Reorientation. Refracturing programs in the Barnett shale and Codell are believed to be successful because of secondary fracture azimuth reorientation or by connecting a complex fracture network back to the wellbore. Ebel and Mack(1993) theorized that the directions of maximum and minimum stress can change with pore pressure reduction from production. Consequently, a refracture treatment pumped after significant production can initiate and propagate in a plane other than the primary fracture treatment. Wright et al.(1994) used tiltmeter interpretations to demonstrate that the fractures propagated during a 1993 refracturing program in the Lost Hills Diatomite reoriented to a plane different than the original 1990 tiltmeter-mapped primary hydraulic fractures. In a subsequent study, Wright and Conant(1995) demonstrated using tiltmeter interpretations that the fractures from refracture treatments n the Van Austin Chalk oil field in Texas reoriented by as much as 56° from the original fracture azimuth.
Siebrits et al.(2000) presented the results of a field experiment in the Barnett shale using tiltmeters during the original fracture treatment and subsequent refracture treatment, and the authors concluded that hydraulic fracture reorientation was occurring during Barnett shale refracs. However, since 2000, and after more microseismic mapping data has become available, Barnett refracs may not involve reorientation per se. That is, reorientation implies that a refracture treatment creates a planar fracture offset by some angle from the primary fracture(s). Instead, refracture treatments can also be dilating existing fractures and connnecting a more complex fracture network back to the wellbore (fractures connecting fractures connecting fractures). A recent paper by Wolhart et al.(2007) reported a tiltmeter study of Codell refracs in the DJ Basin of Colorado. The tiltmeter interpretationssuggested that, in general, reorientation was occurring, but also suggested that complex-fracture propagation was observed during Codell refracs.
Bypassed Pay. Wells completed in multiple layers with hydraulic fractures can contain layers bypassed intentionally to pursue higher grade pay and layers bypassed inadvertently because of ineffective fracture treatment diversion. For example, an average of 26 sands are targeted from fracturing in a typical Piceance basin Mesaverde low permeability gas well using three to five fracturing treatments with perforation-friction controlled diversion (limited entry). Esphahanian and Storhaug(1997), in a production log study of 13 Piceance basin wells, found that after fracturing, 28% of the targeted sands produced less than 10 Mcf/D. A similar production log study presented by Eberhard and Mullen(2003) from the Jonah field in Wyoming, where each well can contain 30 to 40 low permeability gas sands targeted for fracturing, found that after completion 35% to 40% of the sands were not signficantly contributing to production. In some cases the noncontributing sands may have been successfully fracture stimulated, but either the reservoir quality is extremely poor or the fracture was damaged by subsequent uphole completion operations. In other cases, the fracturing diversion technique failed, and the targeted sands were inadvertently bypassed.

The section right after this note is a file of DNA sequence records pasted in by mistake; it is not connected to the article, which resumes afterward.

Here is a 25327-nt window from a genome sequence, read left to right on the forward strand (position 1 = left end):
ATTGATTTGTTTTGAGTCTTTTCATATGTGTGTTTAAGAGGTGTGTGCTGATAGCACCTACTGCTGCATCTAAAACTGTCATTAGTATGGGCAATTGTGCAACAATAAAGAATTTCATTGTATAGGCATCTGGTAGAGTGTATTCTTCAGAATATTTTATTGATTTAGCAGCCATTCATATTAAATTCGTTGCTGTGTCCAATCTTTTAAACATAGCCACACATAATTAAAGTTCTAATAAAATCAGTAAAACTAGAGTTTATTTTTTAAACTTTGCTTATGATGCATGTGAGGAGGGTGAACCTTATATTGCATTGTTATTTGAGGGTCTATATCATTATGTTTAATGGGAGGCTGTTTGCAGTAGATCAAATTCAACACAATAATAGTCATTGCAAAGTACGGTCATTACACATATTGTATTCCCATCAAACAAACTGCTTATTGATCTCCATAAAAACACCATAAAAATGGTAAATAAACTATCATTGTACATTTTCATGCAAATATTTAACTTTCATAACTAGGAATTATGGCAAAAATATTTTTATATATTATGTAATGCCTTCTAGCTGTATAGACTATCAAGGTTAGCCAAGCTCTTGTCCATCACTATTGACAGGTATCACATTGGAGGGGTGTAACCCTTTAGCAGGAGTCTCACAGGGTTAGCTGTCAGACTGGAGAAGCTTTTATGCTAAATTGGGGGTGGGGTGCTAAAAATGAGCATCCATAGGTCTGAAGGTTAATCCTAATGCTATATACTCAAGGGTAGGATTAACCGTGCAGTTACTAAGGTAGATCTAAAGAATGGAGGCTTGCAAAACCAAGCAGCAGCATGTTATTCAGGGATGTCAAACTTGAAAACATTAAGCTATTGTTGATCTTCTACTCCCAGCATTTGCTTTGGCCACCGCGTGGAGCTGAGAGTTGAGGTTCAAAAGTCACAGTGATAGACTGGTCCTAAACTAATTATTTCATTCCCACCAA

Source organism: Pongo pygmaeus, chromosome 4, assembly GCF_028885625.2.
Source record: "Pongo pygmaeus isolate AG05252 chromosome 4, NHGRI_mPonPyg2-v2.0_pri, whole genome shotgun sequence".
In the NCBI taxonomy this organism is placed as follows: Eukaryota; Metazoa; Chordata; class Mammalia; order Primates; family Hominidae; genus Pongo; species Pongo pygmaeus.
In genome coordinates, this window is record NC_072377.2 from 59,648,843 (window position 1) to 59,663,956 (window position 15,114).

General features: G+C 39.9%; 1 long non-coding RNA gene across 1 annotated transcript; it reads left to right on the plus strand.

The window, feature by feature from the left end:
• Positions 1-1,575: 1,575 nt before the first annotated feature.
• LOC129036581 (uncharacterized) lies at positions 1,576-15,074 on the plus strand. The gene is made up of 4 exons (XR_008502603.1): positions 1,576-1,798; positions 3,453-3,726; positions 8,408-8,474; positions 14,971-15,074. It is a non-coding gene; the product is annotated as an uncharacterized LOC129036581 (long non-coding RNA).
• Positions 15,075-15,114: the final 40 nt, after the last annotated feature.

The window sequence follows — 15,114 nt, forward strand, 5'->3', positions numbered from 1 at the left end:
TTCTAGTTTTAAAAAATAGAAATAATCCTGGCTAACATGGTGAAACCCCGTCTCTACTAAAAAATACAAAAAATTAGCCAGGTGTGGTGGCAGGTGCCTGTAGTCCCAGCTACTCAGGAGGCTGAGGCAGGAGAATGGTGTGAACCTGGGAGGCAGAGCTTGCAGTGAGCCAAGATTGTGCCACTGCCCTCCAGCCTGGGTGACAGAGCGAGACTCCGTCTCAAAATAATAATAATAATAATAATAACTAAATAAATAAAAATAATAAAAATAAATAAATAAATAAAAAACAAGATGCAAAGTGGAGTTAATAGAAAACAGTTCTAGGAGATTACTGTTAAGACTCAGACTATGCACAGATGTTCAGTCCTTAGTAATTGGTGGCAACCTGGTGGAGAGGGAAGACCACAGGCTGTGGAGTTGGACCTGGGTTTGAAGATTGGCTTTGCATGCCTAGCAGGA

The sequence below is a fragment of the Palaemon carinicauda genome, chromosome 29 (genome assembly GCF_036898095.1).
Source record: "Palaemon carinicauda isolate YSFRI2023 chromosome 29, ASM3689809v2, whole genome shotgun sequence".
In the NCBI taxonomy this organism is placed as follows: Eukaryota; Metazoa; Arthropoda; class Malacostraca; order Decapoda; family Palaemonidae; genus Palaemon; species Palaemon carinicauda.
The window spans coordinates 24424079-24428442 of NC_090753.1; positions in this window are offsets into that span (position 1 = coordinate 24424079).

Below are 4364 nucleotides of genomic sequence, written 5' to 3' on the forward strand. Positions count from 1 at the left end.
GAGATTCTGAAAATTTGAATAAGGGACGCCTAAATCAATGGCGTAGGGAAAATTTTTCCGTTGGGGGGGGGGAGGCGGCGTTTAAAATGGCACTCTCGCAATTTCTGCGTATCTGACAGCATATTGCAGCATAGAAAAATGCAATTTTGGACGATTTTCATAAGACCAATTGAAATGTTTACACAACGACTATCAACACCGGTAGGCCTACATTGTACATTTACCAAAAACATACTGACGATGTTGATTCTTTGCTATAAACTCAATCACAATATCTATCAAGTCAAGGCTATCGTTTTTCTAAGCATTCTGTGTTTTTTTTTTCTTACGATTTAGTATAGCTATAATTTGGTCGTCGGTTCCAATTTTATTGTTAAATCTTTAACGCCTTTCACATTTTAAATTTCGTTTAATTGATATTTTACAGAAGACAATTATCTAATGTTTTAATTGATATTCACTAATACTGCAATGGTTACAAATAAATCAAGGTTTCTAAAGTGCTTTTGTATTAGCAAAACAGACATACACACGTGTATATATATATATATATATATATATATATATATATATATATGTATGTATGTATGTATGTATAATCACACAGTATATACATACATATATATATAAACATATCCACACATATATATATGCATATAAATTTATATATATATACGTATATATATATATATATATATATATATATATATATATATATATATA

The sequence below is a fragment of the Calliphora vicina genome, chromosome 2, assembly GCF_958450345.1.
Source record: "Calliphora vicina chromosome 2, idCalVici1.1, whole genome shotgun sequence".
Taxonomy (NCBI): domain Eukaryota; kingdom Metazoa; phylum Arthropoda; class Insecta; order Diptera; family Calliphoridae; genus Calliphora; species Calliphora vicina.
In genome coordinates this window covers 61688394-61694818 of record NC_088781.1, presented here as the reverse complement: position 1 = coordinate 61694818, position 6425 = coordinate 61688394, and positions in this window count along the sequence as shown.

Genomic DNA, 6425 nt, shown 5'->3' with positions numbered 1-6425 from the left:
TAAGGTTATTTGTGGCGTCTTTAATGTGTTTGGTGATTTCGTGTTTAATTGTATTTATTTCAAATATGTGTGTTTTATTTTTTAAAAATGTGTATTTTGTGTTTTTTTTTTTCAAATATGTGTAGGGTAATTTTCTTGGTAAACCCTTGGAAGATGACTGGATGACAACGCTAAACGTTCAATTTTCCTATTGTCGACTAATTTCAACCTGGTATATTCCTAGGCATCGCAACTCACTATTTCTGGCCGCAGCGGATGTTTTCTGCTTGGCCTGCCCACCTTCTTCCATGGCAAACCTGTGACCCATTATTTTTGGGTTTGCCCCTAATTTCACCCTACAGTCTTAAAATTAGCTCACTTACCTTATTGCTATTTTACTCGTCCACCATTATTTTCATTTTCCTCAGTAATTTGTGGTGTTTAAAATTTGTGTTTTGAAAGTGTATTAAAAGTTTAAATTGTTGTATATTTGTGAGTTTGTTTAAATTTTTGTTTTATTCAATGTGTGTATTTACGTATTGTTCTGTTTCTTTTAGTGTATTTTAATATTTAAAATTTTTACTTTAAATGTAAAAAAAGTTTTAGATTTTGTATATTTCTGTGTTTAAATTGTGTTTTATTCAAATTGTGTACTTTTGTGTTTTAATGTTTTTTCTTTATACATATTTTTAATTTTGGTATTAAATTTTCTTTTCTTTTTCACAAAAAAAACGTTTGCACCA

More sophisticated fracture diagnostics, including radioactive tracers and microseismic mapping, confirm that layers targeted for fracturing are routinely inadvertently bypassed. Wolhart et al.(2005) noted that 7% to 19% of the perforated intervals were bypassed or ineffectively stimulated based on microseismic mapping of 13 limited-entry fracture treatments in 4 Piceance basin wells, and Craig and Odegard(2008) presented evidence from microseismic mapping, production logs, well tests, and refrac diagnostics confirming inadvertently bypassed pay in a Piceance basin well.
Of the three reasons for restimulation–remediation, reorientation, and bypassed pay–all can add incremental reserves from a refrac treatment, but refracturing to stimulate bypassed pay in wells producing from multiple layers may hold the largest potential for adding incremental production if, as some data suggests, 10% to 30% of the layers targeted form fracturing are inadvertently bypassed during the initial completion.
In summary, fracture reorientation is not the only reason for restimulation. It’s the most common reason, and the refracturing success in the Barnett and Codell may make it the most desirable reason to pilot refracturing projects in other areas, but refracturing for remediation and refracturing to stimulate inadvertently bypassed pay are also valid reasons for refracturing.
DrBubba, aka Dr. David P. Craig, in addition to owning Reservoir Development Consulting is also an employee of Halliburton. Consequently, Halliburton requires that DrBubba post the following disclaimer:
The information on this site is mine and does not necessarily represent Halliburton's position, strategy, or opinion.